XML is an appropriate medium for CellML because it is both human and machine readable. A model author can create a CellML document with a text editor or with CellML authoring software. XML is a well-defined and widely used specification. Many free software utilities and libraries for the processing of XML already exist, simplifying the development of CellML processing software. XML has also been designed to be usable over the internet, making CellML suitable for the interchange of models between software and databases at different locations.

A quick introduction to XML is available in the examples section of the CellML website.

1.1.3  Terminology

A model is a representation of the rules that govern the behaviour of a system. The terms in the following list provide various useful model classifications.

qualitative model

A model that defines the relationships between objects in the system, without defining any mathematics that represent the behaviour of those objects.

quantitative model

A model that defines the relationships between objects in the system, including the mathematics that represents the behaviour of those objects.

The terms defined in the following list are used in specifying the conformance of CellML documents and processing software to this specification.


Conforming CellML documents are permitted but not required to adhere to the limitation described. Conforming CellML software is permitted but not required to behave as described.


Conforming CellML documents must adhere to the limitation described. Conforming CellML software must behave as described.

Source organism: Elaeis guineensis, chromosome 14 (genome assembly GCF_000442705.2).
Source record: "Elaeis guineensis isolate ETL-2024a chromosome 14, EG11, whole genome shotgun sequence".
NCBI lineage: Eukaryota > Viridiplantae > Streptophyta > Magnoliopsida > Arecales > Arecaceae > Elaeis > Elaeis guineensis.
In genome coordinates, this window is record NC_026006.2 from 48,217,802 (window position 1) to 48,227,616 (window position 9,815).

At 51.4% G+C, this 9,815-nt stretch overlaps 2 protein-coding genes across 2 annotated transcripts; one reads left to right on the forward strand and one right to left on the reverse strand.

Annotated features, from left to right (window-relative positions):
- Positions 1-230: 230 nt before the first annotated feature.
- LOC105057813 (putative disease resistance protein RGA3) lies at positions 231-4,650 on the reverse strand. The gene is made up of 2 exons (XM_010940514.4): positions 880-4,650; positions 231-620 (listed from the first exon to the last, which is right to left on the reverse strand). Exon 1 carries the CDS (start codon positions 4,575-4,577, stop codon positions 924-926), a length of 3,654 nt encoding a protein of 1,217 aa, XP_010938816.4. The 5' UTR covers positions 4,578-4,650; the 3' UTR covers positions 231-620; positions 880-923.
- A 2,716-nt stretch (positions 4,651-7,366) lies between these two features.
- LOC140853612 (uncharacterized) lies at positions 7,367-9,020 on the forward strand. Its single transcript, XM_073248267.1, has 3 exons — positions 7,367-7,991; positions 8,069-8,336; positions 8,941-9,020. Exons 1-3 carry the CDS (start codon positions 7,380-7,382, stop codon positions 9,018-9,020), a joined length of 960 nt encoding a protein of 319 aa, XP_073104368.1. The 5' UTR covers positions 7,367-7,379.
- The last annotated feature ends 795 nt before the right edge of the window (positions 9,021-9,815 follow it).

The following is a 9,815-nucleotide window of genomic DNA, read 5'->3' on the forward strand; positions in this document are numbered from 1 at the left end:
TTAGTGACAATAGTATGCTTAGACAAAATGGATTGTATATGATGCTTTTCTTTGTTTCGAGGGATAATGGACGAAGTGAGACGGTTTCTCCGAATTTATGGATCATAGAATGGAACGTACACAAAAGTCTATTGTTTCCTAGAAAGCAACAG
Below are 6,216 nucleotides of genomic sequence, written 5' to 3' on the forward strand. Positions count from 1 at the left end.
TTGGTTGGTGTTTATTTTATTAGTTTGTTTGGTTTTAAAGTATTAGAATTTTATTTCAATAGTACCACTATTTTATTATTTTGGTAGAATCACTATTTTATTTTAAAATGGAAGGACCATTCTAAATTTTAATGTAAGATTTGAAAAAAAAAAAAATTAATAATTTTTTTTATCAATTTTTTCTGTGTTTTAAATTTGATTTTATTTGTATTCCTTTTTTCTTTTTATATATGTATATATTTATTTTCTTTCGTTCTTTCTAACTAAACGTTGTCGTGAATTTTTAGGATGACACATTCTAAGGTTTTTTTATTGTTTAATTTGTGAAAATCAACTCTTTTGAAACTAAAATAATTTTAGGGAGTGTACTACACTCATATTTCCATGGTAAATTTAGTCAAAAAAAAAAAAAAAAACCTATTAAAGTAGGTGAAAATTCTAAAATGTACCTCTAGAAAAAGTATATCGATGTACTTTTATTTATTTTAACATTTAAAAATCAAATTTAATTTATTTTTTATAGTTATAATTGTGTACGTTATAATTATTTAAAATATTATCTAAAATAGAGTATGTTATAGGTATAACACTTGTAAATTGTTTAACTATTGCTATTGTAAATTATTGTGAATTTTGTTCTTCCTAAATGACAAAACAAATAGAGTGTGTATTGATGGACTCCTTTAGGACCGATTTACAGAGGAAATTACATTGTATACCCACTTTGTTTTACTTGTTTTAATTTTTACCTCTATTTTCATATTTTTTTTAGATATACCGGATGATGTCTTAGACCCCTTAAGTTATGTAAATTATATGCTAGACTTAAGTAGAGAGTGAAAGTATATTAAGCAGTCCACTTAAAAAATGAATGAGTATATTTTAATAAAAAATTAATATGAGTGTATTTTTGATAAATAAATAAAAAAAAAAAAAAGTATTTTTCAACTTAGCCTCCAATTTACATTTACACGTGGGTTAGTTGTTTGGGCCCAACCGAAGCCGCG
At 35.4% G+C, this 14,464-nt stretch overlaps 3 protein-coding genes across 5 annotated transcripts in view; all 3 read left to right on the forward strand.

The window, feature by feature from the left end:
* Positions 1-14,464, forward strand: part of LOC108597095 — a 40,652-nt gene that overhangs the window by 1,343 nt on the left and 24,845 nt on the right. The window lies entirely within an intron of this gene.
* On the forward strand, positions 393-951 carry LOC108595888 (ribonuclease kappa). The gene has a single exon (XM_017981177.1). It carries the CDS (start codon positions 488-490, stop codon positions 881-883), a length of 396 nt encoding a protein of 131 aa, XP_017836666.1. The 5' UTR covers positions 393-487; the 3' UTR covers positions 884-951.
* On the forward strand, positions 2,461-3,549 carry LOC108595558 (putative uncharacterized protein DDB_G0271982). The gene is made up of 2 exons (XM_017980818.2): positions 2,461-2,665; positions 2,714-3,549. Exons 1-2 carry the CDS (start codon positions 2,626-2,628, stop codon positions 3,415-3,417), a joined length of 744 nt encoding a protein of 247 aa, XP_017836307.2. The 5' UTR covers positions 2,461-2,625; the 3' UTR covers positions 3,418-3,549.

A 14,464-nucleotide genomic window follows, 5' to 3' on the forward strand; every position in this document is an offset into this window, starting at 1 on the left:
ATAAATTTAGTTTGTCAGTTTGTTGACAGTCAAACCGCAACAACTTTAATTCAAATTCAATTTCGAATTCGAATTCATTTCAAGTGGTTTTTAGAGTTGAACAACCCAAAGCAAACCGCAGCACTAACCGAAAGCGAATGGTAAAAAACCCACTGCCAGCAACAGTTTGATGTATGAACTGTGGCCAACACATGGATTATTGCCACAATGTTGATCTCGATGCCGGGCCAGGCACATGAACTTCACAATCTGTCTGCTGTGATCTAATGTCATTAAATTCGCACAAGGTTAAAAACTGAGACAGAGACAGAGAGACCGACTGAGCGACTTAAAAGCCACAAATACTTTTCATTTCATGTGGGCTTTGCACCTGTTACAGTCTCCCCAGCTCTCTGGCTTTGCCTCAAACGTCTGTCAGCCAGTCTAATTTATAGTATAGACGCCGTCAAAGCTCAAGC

for interoperability

A non-binding recommendation included to increase the chances that CellML documents will be processed in a consistent manner by different applications.


A violation of the rules of this specification; results are undefined. Conforming CellML software may detect and report an error and may recover from it. It is recommended that software make information about errors available to the user.

valid CellML document

A document that conforms to all of the rules in this specification.

valid CellML subset document

A valid CellML document that only uses MathML elements from the CellML subset defined in Section 4.2.3.

CellML compliant software

CellML processing software that will interpret any valid CellML subset document according to the language semantics and processor rules defined in this specification.

fully MathML capable software

Software that can correctly interpret the full set of MathML content markup elements.

1.2  Structure of the CellML Specification

The CellML specification is divided into several sections, each of which discusses a particular aspect of CellML:

  • Section 1 — Introduction — This section introduces CellML, XML, the terminology used throughout the specification, and the structure of the specification.